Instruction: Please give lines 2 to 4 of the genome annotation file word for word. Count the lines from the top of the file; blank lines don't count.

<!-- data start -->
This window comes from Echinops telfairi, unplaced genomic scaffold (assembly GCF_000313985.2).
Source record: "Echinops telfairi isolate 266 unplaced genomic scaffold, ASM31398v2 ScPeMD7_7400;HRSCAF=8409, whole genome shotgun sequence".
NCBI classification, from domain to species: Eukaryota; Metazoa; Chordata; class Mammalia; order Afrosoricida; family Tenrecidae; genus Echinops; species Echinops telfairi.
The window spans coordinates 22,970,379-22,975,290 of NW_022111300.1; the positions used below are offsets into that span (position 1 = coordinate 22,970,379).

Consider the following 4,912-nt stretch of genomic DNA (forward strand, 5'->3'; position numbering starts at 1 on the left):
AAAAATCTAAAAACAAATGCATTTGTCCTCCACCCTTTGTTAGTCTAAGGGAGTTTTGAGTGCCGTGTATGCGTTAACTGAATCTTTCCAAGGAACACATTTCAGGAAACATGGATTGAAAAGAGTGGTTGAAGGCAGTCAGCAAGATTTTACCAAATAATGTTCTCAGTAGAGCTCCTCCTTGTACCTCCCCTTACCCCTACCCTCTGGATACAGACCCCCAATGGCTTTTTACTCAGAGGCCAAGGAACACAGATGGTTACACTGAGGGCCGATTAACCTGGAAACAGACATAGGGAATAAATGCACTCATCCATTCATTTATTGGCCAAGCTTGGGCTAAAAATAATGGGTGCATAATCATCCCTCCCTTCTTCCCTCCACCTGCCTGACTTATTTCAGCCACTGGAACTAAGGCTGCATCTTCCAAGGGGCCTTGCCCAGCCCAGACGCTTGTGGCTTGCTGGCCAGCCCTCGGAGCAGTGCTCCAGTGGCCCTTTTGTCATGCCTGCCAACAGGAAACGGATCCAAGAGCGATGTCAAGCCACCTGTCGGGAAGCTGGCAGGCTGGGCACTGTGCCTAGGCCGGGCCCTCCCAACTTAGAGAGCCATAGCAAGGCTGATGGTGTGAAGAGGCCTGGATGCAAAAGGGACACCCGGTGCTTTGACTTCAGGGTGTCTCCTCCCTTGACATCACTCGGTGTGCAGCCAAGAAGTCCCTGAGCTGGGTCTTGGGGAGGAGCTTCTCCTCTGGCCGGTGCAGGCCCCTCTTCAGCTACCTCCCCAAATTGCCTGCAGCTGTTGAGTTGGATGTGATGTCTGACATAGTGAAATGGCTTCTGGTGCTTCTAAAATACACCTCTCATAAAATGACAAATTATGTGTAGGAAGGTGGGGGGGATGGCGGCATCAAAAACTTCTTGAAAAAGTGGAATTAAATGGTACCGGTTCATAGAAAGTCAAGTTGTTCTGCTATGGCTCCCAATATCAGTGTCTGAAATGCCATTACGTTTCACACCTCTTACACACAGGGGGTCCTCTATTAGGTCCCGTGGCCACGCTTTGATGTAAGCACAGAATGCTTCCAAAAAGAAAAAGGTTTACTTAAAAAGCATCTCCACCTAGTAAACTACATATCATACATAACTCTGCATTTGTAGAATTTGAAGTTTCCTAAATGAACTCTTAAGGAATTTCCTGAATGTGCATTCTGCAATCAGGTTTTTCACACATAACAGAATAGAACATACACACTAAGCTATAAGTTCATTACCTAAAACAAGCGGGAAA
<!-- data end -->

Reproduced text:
Source record: "Echinops telfairi isolate 266 unplaced genomic scaffold, ASM31398v2 ScPeMD7_7400;HRSCAF=8409, whole genome shotgun sequence".
NCBI classification, from domain to species: Eukaryota; Metazoa; Chordata; class Mammalia; order Afrosoricida; family Tenrecidae; genus Echinops; species Echinops telfairi.
The window spans coordinates 22,970,379-22,975,290 of NW_022111300.1; the positions used below are offsets into that span (position 1 = coordinate 22,970,379).